1956 was the sixtieth anniversary of the première of “La Bohème”.
In that same year two celebrated recordings were made: this one
and the Beecham set, generally acknowledged as a great success
despite the occasional blemish in ensembles – testament to the
speed at which it was recorded once its distinguished cast had
been hastily assembled to record in between other engagements.
This recording, however, was clearly executed with great care
and affection. Nothing Callas ever recorded was ever less than
painstakingly prepared – even though she never actually performed
the rôle of Mimì on stage. Similarly, although Votto might not
have had Beecham’s élan and charisma, he was very experienced
and phrases tenderly. He brings plenty of flexible rallentandi
into this leisurely account and allowing his singers time to make
their points. He instantly establishes an authentic Christmas
Eve ambience and at the start of Act III, the liquid flutes, haunting
pizzicatos and harp create exactly the right, hushed aural image
of a snow-scene; only in the more rumbustious passages does one
wish for a touch of Beecham’s verve and swagger. In truth, Votto
can be just a little dull and lacking in sparkle – and he also
stands convicted of what “Gramophone” huffily describes as a “
monstrous unwritten crescendo” at
the end of Act I; guilty as charged and presumably a habit acquired
in the theatre to prevent unwanted premature applause – but artistically
Obert-Thorn’s restoration of mono LPs here is certainly
wholly acceptable: distinct and slightly distant, with
all the details emerging cleanly and virtually no distortion.
I admit to finding my electronically reprocessed, phoney “stereo” version
of the Beecham on the Membran label to be even better,
but sound is not an issue in either set; the quality of
the performances soon sweeps you away. If you want modern
sound, the safe option is Karajan’s famous 1973 stereo
recording with Freni and Pavarotti – and there are valid
artistic and interpretative reasons for preferring it overall,
depending on your taste.
have, in the past, under-estimated the Columbia/EMI recording
and this Naxos re-issue has provided an opportunity to
reassess its virtues. The surprise for me is Di Stefano’s
performance; he is inspired by Callas to produce his best
work and is in finest voice, the only flaw being a tendency
to shout his two top Cs. This incipient hardness in his
tone prevents him from sounding quite as beautiful as either
Björling or Pavarotti but his ardour and sincerity are
great compensations; he is every inch the ardent lover,
tender in the recitative and desperate in his outpourings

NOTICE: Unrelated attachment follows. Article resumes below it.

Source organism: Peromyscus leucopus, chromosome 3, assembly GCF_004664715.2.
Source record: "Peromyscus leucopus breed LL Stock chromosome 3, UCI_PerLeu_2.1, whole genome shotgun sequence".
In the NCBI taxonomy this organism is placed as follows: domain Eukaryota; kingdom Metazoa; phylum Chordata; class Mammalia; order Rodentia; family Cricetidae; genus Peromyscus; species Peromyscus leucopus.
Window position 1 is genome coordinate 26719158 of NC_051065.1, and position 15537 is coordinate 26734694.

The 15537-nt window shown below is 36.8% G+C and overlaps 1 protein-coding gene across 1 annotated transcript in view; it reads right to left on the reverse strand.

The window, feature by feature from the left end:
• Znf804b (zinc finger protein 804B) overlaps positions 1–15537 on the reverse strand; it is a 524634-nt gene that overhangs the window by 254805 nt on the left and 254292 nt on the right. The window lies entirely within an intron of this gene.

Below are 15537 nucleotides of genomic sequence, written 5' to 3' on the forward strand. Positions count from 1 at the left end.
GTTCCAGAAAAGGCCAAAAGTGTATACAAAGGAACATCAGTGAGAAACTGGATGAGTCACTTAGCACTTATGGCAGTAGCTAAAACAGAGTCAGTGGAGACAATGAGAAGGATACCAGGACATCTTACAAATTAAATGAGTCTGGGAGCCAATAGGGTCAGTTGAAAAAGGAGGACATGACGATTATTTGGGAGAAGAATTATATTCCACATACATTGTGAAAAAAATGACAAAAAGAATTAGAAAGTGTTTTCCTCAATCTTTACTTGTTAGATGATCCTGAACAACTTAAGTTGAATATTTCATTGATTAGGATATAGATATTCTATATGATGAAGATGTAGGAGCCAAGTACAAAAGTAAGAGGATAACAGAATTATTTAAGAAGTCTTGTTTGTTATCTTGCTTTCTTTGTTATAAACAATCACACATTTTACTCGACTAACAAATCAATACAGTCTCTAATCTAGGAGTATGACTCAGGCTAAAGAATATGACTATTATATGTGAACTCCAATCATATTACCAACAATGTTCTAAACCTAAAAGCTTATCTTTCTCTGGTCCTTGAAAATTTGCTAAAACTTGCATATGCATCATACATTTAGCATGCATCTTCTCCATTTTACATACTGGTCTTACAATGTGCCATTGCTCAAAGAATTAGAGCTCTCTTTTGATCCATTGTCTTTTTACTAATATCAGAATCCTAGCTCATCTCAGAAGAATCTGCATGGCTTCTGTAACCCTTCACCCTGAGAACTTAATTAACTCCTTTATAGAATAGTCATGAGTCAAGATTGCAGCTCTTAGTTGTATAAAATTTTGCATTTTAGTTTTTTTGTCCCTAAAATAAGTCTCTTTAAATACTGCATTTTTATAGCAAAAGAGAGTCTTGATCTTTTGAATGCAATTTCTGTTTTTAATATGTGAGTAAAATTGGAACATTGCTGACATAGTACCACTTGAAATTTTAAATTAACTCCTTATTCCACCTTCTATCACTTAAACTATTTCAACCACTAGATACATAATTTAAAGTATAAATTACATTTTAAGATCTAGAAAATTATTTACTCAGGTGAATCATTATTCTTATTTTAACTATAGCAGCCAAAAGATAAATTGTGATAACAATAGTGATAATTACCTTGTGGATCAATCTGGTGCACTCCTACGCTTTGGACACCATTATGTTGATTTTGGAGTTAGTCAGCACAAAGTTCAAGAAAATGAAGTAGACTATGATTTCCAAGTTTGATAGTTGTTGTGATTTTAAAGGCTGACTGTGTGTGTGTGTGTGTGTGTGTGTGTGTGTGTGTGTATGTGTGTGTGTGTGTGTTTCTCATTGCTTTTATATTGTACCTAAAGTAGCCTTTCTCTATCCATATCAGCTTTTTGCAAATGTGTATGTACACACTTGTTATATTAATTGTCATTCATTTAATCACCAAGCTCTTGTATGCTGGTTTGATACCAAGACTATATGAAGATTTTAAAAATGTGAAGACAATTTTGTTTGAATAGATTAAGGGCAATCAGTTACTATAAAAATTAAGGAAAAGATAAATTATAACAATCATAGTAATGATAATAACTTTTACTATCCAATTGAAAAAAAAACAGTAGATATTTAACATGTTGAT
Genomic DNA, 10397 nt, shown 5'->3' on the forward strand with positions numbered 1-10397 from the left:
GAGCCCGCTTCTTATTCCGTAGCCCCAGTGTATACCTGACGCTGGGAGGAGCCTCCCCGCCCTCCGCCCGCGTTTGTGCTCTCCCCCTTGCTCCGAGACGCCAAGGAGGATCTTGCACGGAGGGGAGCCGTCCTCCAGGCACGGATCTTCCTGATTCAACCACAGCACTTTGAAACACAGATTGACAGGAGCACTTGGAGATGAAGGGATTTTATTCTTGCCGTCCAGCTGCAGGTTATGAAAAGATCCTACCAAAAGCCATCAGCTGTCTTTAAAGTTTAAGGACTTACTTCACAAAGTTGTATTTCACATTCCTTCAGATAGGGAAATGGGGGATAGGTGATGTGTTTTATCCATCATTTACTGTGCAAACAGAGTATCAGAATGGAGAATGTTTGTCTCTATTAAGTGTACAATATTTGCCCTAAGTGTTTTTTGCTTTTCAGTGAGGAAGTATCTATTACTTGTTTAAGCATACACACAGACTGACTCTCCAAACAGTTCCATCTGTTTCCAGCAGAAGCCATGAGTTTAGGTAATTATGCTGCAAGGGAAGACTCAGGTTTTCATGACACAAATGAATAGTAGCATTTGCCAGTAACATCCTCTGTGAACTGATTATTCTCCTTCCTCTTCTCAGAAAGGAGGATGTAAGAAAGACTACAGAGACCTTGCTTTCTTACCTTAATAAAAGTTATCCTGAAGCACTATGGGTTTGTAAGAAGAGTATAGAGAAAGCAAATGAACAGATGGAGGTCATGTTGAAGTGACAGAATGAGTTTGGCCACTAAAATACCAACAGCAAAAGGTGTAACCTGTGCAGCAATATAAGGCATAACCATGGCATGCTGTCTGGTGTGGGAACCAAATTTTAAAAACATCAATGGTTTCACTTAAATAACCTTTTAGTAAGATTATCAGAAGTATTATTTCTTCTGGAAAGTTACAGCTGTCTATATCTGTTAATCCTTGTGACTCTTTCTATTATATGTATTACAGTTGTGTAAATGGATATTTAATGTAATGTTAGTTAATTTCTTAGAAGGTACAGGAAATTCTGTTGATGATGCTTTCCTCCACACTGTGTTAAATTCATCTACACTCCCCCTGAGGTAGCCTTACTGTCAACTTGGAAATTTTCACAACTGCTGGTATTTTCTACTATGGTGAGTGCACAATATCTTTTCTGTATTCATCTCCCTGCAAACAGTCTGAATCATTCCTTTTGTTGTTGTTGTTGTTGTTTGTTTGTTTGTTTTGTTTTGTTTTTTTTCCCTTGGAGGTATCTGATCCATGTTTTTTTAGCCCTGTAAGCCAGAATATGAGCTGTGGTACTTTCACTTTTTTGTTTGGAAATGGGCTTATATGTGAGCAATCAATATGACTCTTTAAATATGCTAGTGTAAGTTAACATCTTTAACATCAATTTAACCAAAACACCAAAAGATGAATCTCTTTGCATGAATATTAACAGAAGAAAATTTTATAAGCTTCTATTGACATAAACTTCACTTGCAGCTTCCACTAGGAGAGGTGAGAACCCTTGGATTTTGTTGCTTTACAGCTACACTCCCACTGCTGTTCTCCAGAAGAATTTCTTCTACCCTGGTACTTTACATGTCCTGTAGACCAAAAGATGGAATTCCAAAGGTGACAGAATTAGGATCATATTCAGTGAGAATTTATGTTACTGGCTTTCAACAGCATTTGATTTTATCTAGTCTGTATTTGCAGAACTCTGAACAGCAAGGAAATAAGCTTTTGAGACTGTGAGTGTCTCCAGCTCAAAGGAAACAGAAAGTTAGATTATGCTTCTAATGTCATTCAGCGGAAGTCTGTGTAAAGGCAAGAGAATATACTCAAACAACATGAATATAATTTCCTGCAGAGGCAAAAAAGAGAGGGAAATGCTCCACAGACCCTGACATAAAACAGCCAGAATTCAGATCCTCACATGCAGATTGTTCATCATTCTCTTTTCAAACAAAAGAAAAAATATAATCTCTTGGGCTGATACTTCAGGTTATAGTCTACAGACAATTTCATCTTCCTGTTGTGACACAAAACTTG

of grief. Both he and Callas are so moving in their intimacy
and restraint that they make the concluding moments of
this famous tearjerker genuinely harrowing rather than
histrionic or sentimental.
is very successful in lightening her voice to create a
vulnerable and loveable Mimì in Act I, but expanding beautifully,
for example, into “Ma quando vien lo sgelo”. She exhibits
all the artistic and vocal touches we expect from her:
exquisite portamenti, wonderful variety of tone, verbal
acuity and insight. For me, Act III, even more than the
concluding Act, shows her at her best: the succession of
duets culminating in the great quartet is what you should
sample if you are not sure whether you want this set. Callas
is inspired and, in turn, inspires her partners. The pathos
of her utterance at such moments as “Buon giorno, Marcello … tutti
sorridenti a Mimì” is
quite unmatched by any other singer, however good.
a sense, singing the supposedly less demanding Mimì was
for her like a holiday from killer roles like “Turandot”,
but she brings all her customary dedication to her characterisation
of the little seamstress.
is, as ever, in lean, incisive voice, inflecting the text
sensitively and sounding very little different from his
performance eighteen years later with Karajan but perhaps
less inclined here to croon; the duet with Di Stefano opening
Act IV works its magic triumphantly. Moffo is in her vocal
and temperamental element as the “tart with a heart”, Musetta.
Zaccaria is a grave and comically lugubrious Colline. The
Schaunard could be better, but there are no real weaknesses
in the supporting cast even if you have favourite singers
in other recordings.
the Karajan nor the Beecham version is overtaken in my
affections by this set; both have marginally more warmth,
casts slightly better suited to their parts, and the advantage
of superlative conducting – but this version runs both
very close and I would not like to be without it.
generous, Naxos provides us with a very welcome bonus in
the form of duets from a recording session of 5 June in
the same year as this “Bohème”, and Di Stefano is again
in superb voice. His partner, Rosanna Carteri, is somewhat
forgotten today, yet she was an estimable artist. She sounds
very much like Mirella Freni but has an occasional, regrettable
tendency to go a little flat. This is not troublesome and
particularly enjoyable are the first two items: the love
duet from “Otello” and an extended excerpt from Mascagni’s
neglected “Iris”. Clearly, Di Stefano, ever the over-reacher,
aspired to Otello, a rôle which, if undertaken, would no
doubt have accelerated his already precipitate vocal decline.
Here he acquits himself admirably in the more lyrical mode
of “Già nella notte densa” and the passionate cantilena
of the Mascagni.
is a lot of great music on offer here at a super-bargain
price. Even if you already have the two front-runner recordings
that I mention above, you might want to add this Naxos
set to your collection. Fans of both Di Stefano and Callas
will need no second invitation.